Throughout the CSSA program in almost every course, we’ve talked about how the interaction between student identities and cultures and the institutional and societal system can impact students’ development and growth, their perspectives and worldview, and their experiences of college. From examining my own cultural perspectives in AHE 599, CSSA First Year Transition, to looking at incoming students in AHE 599, First Year Student Programs and Philosophies, to theorizing about students in AHE 552, Student Development Theory I and II, the CSSA program has prepared me to understand this impact. I know, however, that I will be learning about student identity, cultural heritage, and institutional and societal systems for the rest of my life, as true understanding of the entire topic may never be possible. It is within my reach to walk down the path of understanding in these two years and to continue to grow with each student interaction, each learning opportunity, and each relationship I build with someone who identifies differently than me.

In the classroom and outside of the classroom, I learn about these issues from the experiences of people, whether those are my colleagues and cohort members, my instructors, or the students with whom I interact. Early on in my advising practice in Career Services, I met with a male senior of Samoan heritage from Hawaii. I learned an incredible amount about his worldview derived from his cultural background during our hour-long interviewing practice appointment. I wrote extensively about this interaction in a paper for TCE 530, Fundamentals of Counseling, which can be found here: Multicultural Counseling Competencies. In AHE 552, Student Development Theory I, several of my cohort members shared insights about their own racial identity development as we discussed the racial identity development theories of Cross (1991), Helms (1995), Ferdman and Gallegos (2001), Kim (2001), and Horse (2001). In AHE 520, Multicultural Issues in Higher Education, we spent each week teaching each other about a different aspect of identity that could impact our students’ experiences in college, including religion, socio-economic status, age, and gender. AHE 599, Disability Issues, allowed me to focus on one aspect of identity for an entire term, with the experiences of students with disabilities illuminated by doing my own research as well as hearing from those in the class who identified as having a disability. In WS 535, Feminist Teaching and Learning, several students shared the ways in which their socio-economic status negatively impacted their undergraduate careers. Again and again, I’ve been presented with others’ and my own identities and cultures bumping up against the institution and the society, discrimination and oppression emerging as the result.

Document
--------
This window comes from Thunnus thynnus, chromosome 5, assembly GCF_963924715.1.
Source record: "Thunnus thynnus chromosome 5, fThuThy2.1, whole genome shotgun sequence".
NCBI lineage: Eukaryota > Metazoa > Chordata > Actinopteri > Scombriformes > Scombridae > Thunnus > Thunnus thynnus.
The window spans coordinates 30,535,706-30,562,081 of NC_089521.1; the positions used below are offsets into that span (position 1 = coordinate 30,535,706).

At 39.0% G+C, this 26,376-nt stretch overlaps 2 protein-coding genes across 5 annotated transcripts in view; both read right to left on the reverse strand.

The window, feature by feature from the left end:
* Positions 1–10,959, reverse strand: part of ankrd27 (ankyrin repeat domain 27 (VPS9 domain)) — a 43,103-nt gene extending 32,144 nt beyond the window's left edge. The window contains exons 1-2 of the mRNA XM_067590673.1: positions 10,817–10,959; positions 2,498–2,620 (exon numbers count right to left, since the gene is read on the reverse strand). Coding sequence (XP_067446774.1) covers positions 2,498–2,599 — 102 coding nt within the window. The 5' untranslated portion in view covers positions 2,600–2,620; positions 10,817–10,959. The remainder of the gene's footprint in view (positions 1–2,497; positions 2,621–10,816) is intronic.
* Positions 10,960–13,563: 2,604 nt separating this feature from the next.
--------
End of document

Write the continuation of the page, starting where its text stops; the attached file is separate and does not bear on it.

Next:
As I learn from others about difference, including identity, culture, and systemic discrimination, I am aware of the danger in asking an individual to educate me about a group to which that individual belongs. I am only interested in learning about that individual’s experience, not generalizing the experience to all who share that identity. It is also a danger to ask those with cultural and identity differences from myself to educate me, because it is my responsibility to educate myself. Only in relationship, in friendship, can this practice be a fruitful way of celebrating diversity and difference and sharing with others.

There are many reasons why students don’t succeed in college. But it seems that systemic racism, sexism, heterosexism, classism, religious oppression, and other discrimination against subordinated identities and cultures is definitely one of these reasons. In higher education, we have the opportunity to overturn these “isms”, to actively change the system that prevents students from thriving, to encourage and increase the confidence of students who may have received messages throughout their lives that they are not capable. This task is our job, our responsibility, and our burden. Because it’s hard. It’s hard to work against an institution, a society, of privilege, where those in power are of the dominant culture, the dominant race, the dominant class, and the dominant worldview. I look forward to taking on the challenge. I take it on each day. But I always doubt that one person can truly make a real difference. I’m reminded that I will never know the ways I impact the students I serve. Those students may do incredible things, and maybe I contributed in some way to those achievements. In this way, I wonder at the power of interactions between people and of meaningful relationships.